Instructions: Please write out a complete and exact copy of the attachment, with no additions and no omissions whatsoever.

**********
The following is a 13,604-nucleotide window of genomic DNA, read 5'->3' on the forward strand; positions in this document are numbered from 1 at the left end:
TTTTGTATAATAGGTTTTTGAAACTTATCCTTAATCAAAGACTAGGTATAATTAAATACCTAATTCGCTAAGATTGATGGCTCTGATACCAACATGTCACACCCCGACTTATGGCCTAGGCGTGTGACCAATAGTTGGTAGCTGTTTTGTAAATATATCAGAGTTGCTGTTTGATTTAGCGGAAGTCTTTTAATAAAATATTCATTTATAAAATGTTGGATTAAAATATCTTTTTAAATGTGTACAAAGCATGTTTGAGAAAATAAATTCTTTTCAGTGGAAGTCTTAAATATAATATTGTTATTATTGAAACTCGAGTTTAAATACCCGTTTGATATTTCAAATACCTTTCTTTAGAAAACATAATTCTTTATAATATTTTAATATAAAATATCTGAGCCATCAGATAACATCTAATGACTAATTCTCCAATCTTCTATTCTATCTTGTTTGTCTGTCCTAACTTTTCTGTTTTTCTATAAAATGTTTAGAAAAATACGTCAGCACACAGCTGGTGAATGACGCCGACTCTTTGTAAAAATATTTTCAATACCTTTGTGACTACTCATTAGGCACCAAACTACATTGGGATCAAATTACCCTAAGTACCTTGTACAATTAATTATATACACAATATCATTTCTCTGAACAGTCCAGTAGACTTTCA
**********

The following is a 13,604-nucleotide window of genomic DNA, read 5'->3' on the forward strand; positions in this document are numbered from 1 at the left end:
TTTTGTATAATAGGTTTTTGAAACTTATCCTTAATCAAAGACTAGGTATAATTAAATACCTAATTCGCTAAGATTGATGGCTCTGATACCAACATGTCACACCCCGACTTATGGCCTAGGCGTGTGACCAATAGTTGGTAGCTGTTTTGTAAATATATCAGAGTTGCTGTTTGATTTAGCGGAAGTCTTTTAATAAAATATTCATTTATAAAATGTTGGATTAAAATATCTTTTTAAATGTGTACAAAGCATGTTTGAGAAAATAAATTCTTTTCAGTGGAAGTCTTAAATATAATATTGTTATTATTGAAACTCGAGTTTAAATACCCGTTTGATATTTCAAATACCTTTCTTTAGAAAACATAATTCTTTATAATATTTTAATATAAAATATCTGAGCCATCAGATAACATCTAATGACTAATTCTCCAATCTTCTATTCTATCTTGTTTGTCTGTCCTAACTTTTCTGTTTTTCTATAAAATGTTTAGAAAAATACGTCAGCACACAGCTGGTGAATGACGCCGACTCTTTGTAAAAATATTTTCAATACCTTTGTGACTACTCATTAGGCACCAAACTACATTGGGATCAAATTACCCTAAGTACCTTGTACAATTAATTATATACACAATATCATTTCTCTGAACAGTCCAGTAGACTTTCA